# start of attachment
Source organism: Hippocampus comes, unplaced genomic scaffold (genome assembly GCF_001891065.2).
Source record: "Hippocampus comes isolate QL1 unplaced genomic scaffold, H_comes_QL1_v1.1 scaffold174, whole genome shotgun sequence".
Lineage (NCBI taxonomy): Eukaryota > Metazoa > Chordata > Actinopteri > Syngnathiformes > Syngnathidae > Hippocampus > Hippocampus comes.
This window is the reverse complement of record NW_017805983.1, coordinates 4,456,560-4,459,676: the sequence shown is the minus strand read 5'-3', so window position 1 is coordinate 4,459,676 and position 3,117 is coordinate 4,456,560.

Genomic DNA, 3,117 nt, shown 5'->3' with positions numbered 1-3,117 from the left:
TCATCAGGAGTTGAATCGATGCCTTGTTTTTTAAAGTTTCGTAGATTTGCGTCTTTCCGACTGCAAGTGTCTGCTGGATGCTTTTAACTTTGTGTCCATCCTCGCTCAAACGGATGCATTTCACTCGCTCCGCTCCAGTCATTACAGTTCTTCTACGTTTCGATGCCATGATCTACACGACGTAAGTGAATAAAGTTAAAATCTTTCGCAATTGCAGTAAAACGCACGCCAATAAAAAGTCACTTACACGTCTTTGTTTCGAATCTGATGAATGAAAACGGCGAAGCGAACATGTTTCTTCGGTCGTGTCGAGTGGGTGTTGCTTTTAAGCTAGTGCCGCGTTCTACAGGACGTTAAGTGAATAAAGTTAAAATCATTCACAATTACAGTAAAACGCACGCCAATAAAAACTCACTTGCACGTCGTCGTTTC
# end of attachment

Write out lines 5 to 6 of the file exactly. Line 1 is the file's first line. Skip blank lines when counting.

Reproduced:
Genomic DNA, 3,117 nt, shown 5'->3' with positions numbered 1-3,117 from the left:
TCATCAGGAGTTGAATCGATGCCTTGTTTTTTAAAGTTTCGTAGATTTGCGTCTTTCCGACTGCAAGTGTCTGCTGGATGCTTTTAACTTTGTGTCCATCCTCGCTCAAACGGATGCATTTCACTCGCTCCGCTCCAGTCATTACAGTTCTTCTACGTTTCGATGCCATGATCTACACGACGTAAGTGAATAAAGTTAAAATCTTTCGCAATTGCAGTAAAACGCACGCCAATAAAAAGTCACTTACACGTCTTTGTTTCGAATCTGATGAATGAAAACGGCGAAGCGAACATGTTTCTTCGGTCGTGTCGAGTGGGTGTTGCTTTTAAGCTAGTGCCGCGTTCTACAGGACGTTAAGTGAATAAAGTTAAAATCATTCACAATTACAGTAAAACGCACGCCAATAAAAACTCACTTGCACGTCGTCGTTTC